Definition of floor area

Discussion in 'Mortgages and buying and selling homes' started by stan_d, 19 Aug 2006.

  1. stan_d

    stan_d Frequent Poster

    Would appreciate if anyone can confirm that stated floor areas that estate agents quote, are by convention the floor area of the property if totally gutted (no kitchen, bathrooms, etc.) and its not the "useable" floor space.

    Also is it normal to include balcony area in the floor area of the property?
  2. extopia

    extopia Frequent Poster

    There is no standard practice as far as I know, and I would always assume they are using the house "footprint" rather than usable space as this makes it sound bigger. However in fairness most people, architects and engineers included, would use this method.

    I'd never trust the agent's measurement anyway - bring a measuring tape or pace it out for yourself.

    Include balcony area - why not?
  3. kasko

    kasko Frequent Poster

    I have recently bought an apartment, and balcony area is not included since you do not own it but have the "exclusive use" of it. That's the case in Ireland anyway.

    Regarding floor area, it is all area between walls
  4. propertyprof

    propertyprof Guest

    Incorrect - there are are various methods and definitions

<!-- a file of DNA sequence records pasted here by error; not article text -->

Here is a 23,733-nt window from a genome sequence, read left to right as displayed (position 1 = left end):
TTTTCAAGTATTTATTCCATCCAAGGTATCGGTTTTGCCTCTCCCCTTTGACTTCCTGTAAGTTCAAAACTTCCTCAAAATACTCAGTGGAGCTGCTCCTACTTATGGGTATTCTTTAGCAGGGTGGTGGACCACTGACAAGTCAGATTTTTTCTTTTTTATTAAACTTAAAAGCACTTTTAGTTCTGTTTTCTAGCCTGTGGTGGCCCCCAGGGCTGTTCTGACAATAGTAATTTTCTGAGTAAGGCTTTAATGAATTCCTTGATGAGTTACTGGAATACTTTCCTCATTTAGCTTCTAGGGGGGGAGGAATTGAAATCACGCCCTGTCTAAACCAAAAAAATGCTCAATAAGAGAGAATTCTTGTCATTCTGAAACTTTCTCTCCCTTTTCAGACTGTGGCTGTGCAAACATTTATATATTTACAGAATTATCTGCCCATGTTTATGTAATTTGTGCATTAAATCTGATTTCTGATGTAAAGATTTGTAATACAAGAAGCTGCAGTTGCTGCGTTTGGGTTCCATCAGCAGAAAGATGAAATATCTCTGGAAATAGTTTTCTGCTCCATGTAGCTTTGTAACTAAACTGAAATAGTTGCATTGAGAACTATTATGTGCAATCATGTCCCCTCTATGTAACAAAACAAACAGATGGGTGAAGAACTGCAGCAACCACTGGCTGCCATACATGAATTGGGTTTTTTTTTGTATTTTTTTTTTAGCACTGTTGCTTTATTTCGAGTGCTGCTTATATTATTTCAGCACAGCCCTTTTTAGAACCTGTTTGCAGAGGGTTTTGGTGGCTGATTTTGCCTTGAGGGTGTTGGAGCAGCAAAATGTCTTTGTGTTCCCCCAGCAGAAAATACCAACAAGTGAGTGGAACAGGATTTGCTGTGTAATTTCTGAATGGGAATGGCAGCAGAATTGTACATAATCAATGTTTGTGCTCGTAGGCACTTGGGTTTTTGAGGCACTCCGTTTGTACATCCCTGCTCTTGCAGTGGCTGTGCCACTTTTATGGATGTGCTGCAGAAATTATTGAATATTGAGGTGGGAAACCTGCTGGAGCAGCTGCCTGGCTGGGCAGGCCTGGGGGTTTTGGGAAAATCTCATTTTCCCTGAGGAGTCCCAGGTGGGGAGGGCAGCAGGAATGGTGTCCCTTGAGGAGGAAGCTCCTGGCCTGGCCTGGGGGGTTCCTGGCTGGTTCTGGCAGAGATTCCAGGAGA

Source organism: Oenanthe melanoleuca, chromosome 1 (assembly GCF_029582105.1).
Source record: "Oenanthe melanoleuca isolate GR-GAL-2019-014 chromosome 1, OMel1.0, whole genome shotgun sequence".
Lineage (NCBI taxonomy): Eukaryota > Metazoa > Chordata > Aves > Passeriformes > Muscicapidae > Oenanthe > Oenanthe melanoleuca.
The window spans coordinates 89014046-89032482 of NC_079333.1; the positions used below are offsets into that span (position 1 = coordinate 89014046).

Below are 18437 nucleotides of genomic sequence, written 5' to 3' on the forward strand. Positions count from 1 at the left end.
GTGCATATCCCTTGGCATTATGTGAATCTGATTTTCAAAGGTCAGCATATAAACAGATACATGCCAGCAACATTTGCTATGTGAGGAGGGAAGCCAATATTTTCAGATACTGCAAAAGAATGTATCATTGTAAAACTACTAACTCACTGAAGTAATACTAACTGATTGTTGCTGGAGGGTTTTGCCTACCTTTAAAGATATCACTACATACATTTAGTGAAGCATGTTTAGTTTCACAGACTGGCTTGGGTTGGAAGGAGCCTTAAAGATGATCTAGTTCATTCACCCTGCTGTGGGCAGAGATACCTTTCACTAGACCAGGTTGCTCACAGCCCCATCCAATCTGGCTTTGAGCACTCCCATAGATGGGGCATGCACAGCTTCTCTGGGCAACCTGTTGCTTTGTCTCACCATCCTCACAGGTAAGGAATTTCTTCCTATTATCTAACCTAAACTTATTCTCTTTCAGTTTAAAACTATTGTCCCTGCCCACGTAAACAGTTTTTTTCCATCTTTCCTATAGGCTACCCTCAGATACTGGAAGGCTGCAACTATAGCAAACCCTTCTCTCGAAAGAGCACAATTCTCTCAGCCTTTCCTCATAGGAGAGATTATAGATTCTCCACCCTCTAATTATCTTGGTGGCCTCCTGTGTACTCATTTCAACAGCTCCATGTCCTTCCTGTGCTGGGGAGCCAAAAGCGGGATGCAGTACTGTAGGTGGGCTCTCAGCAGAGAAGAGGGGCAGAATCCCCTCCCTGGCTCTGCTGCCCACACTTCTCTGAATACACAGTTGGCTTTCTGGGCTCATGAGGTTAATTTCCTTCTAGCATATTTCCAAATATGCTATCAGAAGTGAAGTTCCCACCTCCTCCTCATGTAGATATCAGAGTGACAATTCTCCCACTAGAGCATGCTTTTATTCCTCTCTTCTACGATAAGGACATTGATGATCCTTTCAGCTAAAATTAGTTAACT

GEA - gross external area (usually used by builders - its the outside of the wall to opposite outside wall)

    NIA - net internal area (usually for shops and offices - its internal floor area excluding non usable space which includes lift wells, stairs, lobbys, hallways etc and areas which a height of less than 1.5m.

    GIA - gross internal area (usually used for industrial properties) internal wall to wall including pretty much all floor area)

    NSA - net saleable area (usually used for resi property and is very similar to GIA) incudes all floor area including internal walls, mezzanines, hallways, bathrooms but excludes common spaces, patios, balconies.

    See RICS Code of Measuring Practice %th Edition for further reading

    A lot of EAs in Ireland use various unstandard methods as they see fit
  5. extopia

    extopia Frequent Poster

    At least they use some measure of floor area nowadays. When I was buying my house in 1996 the estate agent had no idea what the floor area was. In those days they only used the number of bedrooms to describe the size of the property!
  6. RainyDay

    RainyDay Frequent Poster

    Any documentation from the estate agent will normally have disclaimers stating that they accept no responsibility for errors or omissions, so their measurements are fairly meaningless anyway.
  7. propertyprof

    propertyprof Guest

    correct, but they should not grossly mislead - they would have to be seriously out to come into that category
  8. liteweight

    liteweight Frequent Poster

    I think when a builder advertises a property it is as propertyprof says, an outside measurement. If an ordinary vendor is selling it's usually the inside measurement of the rooms. Outside space is usually dealt with seperately.

    Kasko what do you mean you don't own your balcony in Irish law? Any property I've bought has made no such distinction on the deeds. Can you explain?
  9. Gringo

    Gringo Registered User

    Should a shed, that is accessed externally, but built into in the main structure of a house be included in the floor area?